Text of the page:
’This is a stark reminder of the potential for the impact of a cyber attack to spill over to far more serious consequences,’ says partner

Experts have stressed the importance of cyber insurance after London hospitals suffered major disruption due to hackers.

Earlier this month (3 June 2024), a ransomware attack was perpetrated against Synnovis, a pathology laboratory which processes blood tests on behalf of a number of NHS organisations.

King’s College Hospital NHS Foundation Trust and Guy’s and St Thomas’ NHS Foundation Trust were the two most affected trusts, with more than 800 planned operations and 700 outpatient appointments needing to be rearranged. 

Tom Dryden, financial lines and cyber partner at McGill and Partners, told Insurance Times that the attack was ”the latest in a growing trend of attacks on critical infrastructure”.

”Cyber insurance is still low in the UK – 15-20% – [and] lower still for SME businesses,” he said.

“While it doesn’t of course prevent an attack and is just one small element to compliment an overall cyber security strategy, it does help significantly with response and recovery.”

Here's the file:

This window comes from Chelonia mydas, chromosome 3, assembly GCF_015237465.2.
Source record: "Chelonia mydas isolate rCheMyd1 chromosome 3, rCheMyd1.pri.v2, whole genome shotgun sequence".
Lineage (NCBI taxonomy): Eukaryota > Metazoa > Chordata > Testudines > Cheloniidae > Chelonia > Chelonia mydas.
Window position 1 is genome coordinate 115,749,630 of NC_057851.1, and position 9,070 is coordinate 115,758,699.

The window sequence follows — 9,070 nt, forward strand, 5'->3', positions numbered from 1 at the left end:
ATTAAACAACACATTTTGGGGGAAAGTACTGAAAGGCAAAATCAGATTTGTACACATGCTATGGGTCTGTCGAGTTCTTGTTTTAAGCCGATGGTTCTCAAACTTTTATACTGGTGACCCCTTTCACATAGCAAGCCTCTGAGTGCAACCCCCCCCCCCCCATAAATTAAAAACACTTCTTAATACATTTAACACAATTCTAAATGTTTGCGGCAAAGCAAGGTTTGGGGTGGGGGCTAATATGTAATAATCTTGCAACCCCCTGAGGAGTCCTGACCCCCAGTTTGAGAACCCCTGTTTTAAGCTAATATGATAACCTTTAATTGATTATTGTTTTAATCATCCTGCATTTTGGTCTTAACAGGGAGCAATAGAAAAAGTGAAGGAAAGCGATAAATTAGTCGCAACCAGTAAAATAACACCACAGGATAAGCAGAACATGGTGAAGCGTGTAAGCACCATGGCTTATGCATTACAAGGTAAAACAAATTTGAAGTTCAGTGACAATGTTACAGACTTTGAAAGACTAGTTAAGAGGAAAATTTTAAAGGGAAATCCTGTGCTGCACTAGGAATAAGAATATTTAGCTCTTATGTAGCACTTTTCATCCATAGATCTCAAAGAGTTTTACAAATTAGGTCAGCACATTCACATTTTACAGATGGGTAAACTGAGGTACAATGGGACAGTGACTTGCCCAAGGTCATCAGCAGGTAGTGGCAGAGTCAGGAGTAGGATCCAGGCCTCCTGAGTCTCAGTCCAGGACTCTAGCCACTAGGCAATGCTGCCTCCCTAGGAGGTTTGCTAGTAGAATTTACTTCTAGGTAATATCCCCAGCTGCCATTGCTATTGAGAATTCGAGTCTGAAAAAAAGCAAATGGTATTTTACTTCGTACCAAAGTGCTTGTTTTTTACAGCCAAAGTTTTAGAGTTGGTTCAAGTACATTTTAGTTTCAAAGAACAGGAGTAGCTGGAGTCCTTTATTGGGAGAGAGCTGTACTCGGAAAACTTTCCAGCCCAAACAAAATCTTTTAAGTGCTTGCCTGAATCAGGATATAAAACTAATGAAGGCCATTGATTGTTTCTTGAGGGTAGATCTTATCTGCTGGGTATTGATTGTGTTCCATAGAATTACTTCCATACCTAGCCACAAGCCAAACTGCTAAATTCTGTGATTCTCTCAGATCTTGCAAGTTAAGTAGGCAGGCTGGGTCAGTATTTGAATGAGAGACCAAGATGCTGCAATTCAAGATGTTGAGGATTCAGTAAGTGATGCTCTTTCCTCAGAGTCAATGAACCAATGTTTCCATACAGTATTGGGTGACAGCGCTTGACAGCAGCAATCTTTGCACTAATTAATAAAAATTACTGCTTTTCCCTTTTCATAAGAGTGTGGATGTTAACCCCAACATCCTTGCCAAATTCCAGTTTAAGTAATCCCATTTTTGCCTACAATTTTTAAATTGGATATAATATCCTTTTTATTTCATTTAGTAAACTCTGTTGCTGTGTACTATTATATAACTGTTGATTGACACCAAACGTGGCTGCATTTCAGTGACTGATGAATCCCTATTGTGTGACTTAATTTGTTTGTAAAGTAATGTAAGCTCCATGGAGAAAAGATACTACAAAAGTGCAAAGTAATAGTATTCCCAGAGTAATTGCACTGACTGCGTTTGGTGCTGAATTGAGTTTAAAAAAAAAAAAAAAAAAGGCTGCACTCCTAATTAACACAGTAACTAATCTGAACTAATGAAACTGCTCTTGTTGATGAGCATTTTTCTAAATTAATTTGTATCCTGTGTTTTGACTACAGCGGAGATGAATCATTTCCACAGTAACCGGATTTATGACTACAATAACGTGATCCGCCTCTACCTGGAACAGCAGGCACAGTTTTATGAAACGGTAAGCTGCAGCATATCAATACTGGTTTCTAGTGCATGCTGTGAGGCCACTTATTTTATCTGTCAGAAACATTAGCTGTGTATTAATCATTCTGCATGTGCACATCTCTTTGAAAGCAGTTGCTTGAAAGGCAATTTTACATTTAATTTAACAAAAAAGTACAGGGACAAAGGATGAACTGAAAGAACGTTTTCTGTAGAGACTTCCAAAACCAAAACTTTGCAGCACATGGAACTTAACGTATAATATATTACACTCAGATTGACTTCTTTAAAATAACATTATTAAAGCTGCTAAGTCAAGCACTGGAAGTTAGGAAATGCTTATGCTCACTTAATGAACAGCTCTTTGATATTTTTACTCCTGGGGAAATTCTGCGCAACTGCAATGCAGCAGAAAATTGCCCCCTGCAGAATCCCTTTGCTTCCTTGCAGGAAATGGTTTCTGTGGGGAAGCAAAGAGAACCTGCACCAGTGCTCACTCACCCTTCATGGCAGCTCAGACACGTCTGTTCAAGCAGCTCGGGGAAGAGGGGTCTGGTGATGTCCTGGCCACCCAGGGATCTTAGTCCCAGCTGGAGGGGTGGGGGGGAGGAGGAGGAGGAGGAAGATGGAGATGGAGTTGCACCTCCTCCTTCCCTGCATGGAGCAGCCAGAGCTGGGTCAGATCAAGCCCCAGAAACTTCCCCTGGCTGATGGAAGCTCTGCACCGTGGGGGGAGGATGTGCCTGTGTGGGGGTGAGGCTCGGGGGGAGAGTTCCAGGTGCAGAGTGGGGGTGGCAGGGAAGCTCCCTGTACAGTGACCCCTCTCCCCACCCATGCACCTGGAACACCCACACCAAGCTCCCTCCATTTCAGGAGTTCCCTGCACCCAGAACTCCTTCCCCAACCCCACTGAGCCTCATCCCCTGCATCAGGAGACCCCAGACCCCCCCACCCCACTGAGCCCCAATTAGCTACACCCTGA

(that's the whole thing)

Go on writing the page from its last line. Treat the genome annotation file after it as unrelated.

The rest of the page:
“This is a stark reminder of the potential for the impact of a cyber attack to spill over to far more serious consequences than just financial harm.”

Other incidents

Meanwhile, Paul Gooch, divisional head of large account cyber at Tokio Marine Kiln, explained the recent incident showed that ransomware attacks were on the rise and that the healthcare sector continues to be heavily targeted by ransomware crime groups.

For example, in December 2023, hackers targeted King Edward VII’s Hospital and threatened to leak medical records of members of the Royal Family if a ransom was not paid.

And then in March 2024, a hacking group managed to obtain some patient data from NHS Dumfries and Galloway following a cyber attack.

Meanwhile, research from Node4 revealed that IT decision-makers from the insurance sector felt that ransomware was their top cyber security risk for 2024.

Following the attack against Synnovis, Gooch said: “The extent and duration of the impact of this attack is yet to be seen, but will likely be determined by what type of data has been compromised, as well as the back-up and restoration procedures Synnovis have in place.

“Sadly, the somewhat cliché phrase that it’s “not if, but when” an organisation will fall victim to a cyber-attack is one which we would advise companies to incorporate into their approach to cyber security and so a focus on recovery is just as important as efforts made to prevent the attack in the first place.”